Take your marketing hat off and put yourself in the shoes of a student who is trying to find a place to spend the next several years of his or her life. What would he or she want to know? Your keywords should be strings of terms directly related to answering questions and solving problems of prospective students and their parents. Take for example a student who is a pianist and is hoping to further his education at an art school. Schools like Berklee College of Music, Julliard School, and other lesser known music programs can attract this student to their site by using keywords tailored to likely searches: “Best music schools in the US,” “music schools in the Northeast,” “classical music programs for pianists,” etc. The same can go for science, law, business programs, creative writing, theater, and more.

4) Ask Current Students and Look at Trends

You have loads of quantitative and qualitative data at your disposal—starting with the students who are already enrolled. After all, they understand more than anyone how they found your website and made them click “apply”. Talk to these students to learn what drew them to your school; what made your school stand out? Use this data to inform potential keywords. To supplement that information, you can also use a keyword research tool to see what prospective students are searching for when they’re looking for information on colleges or other schools.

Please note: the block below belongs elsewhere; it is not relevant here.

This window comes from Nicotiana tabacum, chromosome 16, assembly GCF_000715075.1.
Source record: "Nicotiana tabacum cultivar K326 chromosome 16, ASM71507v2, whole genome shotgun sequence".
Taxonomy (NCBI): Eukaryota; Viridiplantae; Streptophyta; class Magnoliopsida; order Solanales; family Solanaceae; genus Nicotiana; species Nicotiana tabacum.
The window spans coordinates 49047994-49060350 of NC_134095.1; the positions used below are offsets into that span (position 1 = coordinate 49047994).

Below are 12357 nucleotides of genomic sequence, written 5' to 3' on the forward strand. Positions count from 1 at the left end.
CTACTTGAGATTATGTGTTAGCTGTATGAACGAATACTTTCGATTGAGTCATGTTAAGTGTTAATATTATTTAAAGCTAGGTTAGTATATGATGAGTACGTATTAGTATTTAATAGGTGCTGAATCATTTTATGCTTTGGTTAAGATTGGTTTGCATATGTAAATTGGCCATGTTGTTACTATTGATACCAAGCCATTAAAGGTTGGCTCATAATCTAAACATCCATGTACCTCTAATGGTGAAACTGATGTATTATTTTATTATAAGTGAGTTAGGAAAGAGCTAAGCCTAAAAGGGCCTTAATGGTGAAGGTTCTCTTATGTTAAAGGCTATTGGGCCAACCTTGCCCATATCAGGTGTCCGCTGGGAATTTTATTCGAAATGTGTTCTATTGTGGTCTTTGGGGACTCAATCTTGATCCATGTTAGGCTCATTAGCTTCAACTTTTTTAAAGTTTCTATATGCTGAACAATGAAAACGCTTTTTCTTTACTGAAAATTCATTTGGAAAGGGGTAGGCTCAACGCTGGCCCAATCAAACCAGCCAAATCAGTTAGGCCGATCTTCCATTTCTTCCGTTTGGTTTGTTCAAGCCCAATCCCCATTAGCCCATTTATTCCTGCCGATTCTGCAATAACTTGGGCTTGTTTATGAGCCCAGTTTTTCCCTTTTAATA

5) Choose Keywords Where You Can Rank High

Just because keywords seem relevant to you, doesn’t necessarily mean they’re going to rank well in search. Incorporate hard-backed data by using a keyword research tool where search volume and competition are your measuring stick for success. You are more likely to rank higher—meaning, appear higher up on Google’s search results—if you have limited competition with a healthy search volume. These metrics will help you narrow down your initial list of keywords and really focus your content strategy. Each page or blog post will focus on only one keyword from the list—this way you can test its effectiveness over time to see if your strategy is working.